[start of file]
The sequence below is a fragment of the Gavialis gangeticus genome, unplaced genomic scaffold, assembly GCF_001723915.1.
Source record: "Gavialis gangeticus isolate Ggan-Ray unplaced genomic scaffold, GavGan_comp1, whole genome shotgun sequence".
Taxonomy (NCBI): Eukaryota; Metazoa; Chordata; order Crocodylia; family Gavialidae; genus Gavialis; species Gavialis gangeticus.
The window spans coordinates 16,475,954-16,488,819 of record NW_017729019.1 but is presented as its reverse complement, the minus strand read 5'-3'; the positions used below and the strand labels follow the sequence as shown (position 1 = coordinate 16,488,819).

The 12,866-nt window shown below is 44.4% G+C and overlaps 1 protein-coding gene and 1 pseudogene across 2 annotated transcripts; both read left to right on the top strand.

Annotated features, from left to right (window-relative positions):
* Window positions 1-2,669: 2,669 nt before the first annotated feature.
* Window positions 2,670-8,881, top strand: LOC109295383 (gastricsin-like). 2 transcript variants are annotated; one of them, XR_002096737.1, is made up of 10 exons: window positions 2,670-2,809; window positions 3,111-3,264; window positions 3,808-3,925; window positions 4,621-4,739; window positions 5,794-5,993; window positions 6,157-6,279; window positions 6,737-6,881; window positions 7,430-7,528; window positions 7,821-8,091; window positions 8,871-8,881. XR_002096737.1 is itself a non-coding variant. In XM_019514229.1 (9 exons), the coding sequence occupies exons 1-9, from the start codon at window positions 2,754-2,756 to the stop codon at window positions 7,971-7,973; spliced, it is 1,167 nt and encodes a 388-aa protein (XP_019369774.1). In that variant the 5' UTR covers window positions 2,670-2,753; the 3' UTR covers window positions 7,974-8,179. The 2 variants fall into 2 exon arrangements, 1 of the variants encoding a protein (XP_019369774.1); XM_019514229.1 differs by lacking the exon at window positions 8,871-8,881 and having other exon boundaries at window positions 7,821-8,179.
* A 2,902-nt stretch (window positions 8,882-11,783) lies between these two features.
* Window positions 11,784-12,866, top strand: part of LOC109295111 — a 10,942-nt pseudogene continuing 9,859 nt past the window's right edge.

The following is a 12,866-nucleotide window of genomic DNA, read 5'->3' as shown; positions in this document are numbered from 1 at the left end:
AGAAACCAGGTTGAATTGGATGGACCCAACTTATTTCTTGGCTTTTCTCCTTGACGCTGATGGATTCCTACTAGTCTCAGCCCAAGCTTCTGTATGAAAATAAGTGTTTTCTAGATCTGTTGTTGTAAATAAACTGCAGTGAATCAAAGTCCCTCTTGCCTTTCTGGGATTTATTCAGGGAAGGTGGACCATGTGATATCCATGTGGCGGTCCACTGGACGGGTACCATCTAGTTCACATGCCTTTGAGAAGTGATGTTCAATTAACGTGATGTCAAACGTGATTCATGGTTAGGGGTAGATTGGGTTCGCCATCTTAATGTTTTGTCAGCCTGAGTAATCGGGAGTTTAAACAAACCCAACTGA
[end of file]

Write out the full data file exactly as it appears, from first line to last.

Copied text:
The sequence below is a fragment of the Gavialis gangeticus genome, unplaced genomic scaffold, assembly GCF_001723915.1.
Source record: "Gavialis gangeticus isolate Ggan-Ray unplaced genomic scaffold, GavGan_comp1, whole genome shotgun sequence".
Taxonomy (NCBI): Eukaryota; Metazoa; Chordata; order Crocodylia; family Gavialidae; genus Gavialis; species Gavialis gangeticus.
The window spans coordinates 16,475,954-16,488,819 of record NW_017729019.1 but is presented as its reverse complement, the minus strand read 5'-3'; the positions used below and the strand labels follow the sequence as shown (position 1 = coordinate 16,488,819).

The 12,866-nt window shown below is 44.4% G+C and overlaps 1 protein-coding gene and 1 pseudogene across 2 annotated transcripts; both read left to right on the top strand.

Annotated features, from left to right (window-relative positions):
* Window positions 1-2,669: 2,669 nt before the first annotated feature.
* Window positions 2,670-8,881, top strand: LOC109295383 (gastricsin-like). 2 transcript variants are annotated; one of them, XR_002096737.1, is made up of 10 exons: window positions 2,670-2,809; window positions 3,111-3,264; window positions 3,808-3,925; window positions 4,621-4,739; window positions 5,794-5,993; window positions 6,157-6,279; window positions 6,737-6,881; window positions 7,430-7,528; window positions 7,821-8,091; window positions 8,871-8,881. XR_002096737.1 is itself a non-coding variant. In XM_019514229.1 (9 exons), the coding sequence occupies exons 1-9, from the start codon at window positions 2,754-2,756 to the stop codon at window positions 7,971-7,973; spliced, it is 1,167 nt and encodes a 388-aa protein (XP_019369774.1). In that variant the 5' UTR covers window positions 2,670-2,753; the 3' UTR covers window positions 7,974-8,179. The 2 variants fall into 2 exon arrangements, 1 of the variants encoding a protein (XP_019369774.1); XM_019514229.1 differs by lacking the exon at window positions 8,871-8,881 and having other exon boundaries at window positions 7,821-8,179.
* A 2,902-nt stretch (window positions 8,882-11,783) lies between these two features.
* Window positions 11,784-12,866, top strand: part of LOC109295111 — a 10,942-nt pseudogene continuing 9,859 nt past the window's right edge.

The following is a 12,866-nucleotide window of genomic DNA, read 5'->3' as shown; positions in this document are numbered from 1 at the left end:
AGAAACCAGGTTGAATTGGATGGACCCAACTTATTTCTTGGCTTTTCTCCTTGACGCTGATGGATTCCTACTAGTCTCAGCCCAAGCTTCTGTATGAAAATAAGTGTTTTCTAGATCTGTTGTTGTAAATAAACTGCAGTGAATCAAAGTCCCTCTTGCCTTTCTGGGATTTATTCAGGGAAGGTGGACCATGTGATATCCATGTGGCGGTCCACTGGACGGGTACCATCTAGTTCACATGCCTTTGAGAAGTGATGTTCAATTAACGTGATGTCAAACGTGATTCATGGTTAGGGGTAGATTGGGTTCGCCATCTTAATGTTTTGTCAGCCTGAGTAATCGGGAGTTTAAACAAACCCAACTGA